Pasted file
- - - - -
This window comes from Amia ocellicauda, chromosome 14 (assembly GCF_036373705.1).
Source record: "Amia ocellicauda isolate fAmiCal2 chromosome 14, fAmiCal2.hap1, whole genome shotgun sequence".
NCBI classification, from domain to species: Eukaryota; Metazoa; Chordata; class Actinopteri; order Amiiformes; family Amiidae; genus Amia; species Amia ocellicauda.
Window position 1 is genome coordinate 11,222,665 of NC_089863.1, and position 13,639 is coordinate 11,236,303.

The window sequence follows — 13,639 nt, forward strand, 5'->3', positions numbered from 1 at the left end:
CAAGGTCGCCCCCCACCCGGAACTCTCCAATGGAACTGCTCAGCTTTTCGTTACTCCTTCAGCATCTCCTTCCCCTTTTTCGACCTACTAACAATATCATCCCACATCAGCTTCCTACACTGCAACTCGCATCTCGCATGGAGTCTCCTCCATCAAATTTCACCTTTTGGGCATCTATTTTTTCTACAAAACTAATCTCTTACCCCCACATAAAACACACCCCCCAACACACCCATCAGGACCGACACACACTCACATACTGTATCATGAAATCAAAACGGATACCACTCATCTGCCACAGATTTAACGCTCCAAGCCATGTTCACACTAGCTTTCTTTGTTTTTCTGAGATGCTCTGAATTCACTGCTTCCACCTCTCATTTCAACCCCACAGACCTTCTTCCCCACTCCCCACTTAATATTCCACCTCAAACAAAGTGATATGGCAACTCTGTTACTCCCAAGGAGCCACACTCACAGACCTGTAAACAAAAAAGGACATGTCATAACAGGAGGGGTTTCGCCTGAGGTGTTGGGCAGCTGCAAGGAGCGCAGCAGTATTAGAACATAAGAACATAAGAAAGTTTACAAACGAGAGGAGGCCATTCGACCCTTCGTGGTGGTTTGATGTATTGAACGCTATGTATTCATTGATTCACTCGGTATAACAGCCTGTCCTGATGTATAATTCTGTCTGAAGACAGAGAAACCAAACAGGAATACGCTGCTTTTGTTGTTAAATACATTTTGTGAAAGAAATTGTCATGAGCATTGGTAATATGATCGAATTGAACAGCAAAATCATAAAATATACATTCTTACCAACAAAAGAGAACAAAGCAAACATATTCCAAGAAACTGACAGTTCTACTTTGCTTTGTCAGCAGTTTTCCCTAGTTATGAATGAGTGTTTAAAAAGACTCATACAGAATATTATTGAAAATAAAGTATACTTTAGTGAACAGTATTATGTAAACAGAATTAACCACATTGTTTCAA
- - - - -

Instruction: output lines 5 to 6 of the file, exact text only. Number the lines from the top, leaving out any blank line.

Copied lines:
The window sequence follows — 13,639 nt, forward strand, 5'->3', positions numbered from 1 at the left end:
CAAGGTCGCCCCCCACCCGGAACTCTCCAATGGAACTGCTCAGCTTTTCGTTACTCCTTCAGCATCTCCTTCCCCTTTTTCGACCTACTAACAATATCATCCCACATCAGCTTCCTACACTGCAACTCGCATCTCGCATGGAGTCTCCTCCATCAAATTTCACCTTTTGGGCATCTATTTTTTCTACAAAACTAATCTCTTACCCCCACATAAAACACACCCCCCAACACACCCATCAGGACCGACACACACTCACATACTGTATCATGAAATCAAAACGGATACCACTCATCTGCCACAGATTTAACGCTCCAAGCCATGTTCACACTAGCTTTCTTTGTTTTTCTGAGATGCTCTGAATTCACTGCTTCCACCTCTCATTTCAACCCCACAGACCTTCTTCCCCACTCCCCACTTAATATTCCACCTCAAACAAAGTGATATGGCAACTCTGTTACTCCCAAGGAGCCACACTCACAGACCTGTAAACAAAAAAGGACATGTCATAACAGGAGGGGTTTCGCCTGAGGTGTTGGGCAGCTGCAAGGAGCGCAGCAGTATTAGAACATAAGAACATAAGAAAGTTTACAAACGAGAGGAGGCCATTCGACCCTTCGTGGTGGTTTGATGTATTGAACGCTATGTATTCATTGATTCACTCGGTATAACAGCCTGTCCTGATGTATAATTCTGTCTGAAGACAGAGAAACCAAACAGGAATACGCTGCTTTTGTTGTTAAATACATTTTGTGAAAGAAATTGTCATGAGCATTGGTAATATGATCGAATTGAACAGCAAAATCATAAAATATACATTCTTACCAACAAAAGAGAACAAAGCAAACATATTCCAAGAAACTGACAGTTCTACTTTGCTTTGTCAGCAGTTTTCCCTAGTTATGAATGAGTGTTTAAAAAGACTCATACAGAATATTATTGAAAATAAAGTATACTTTAGTGAACAGTATTATGTAAACAGAATTAACCACATTGTTTCAA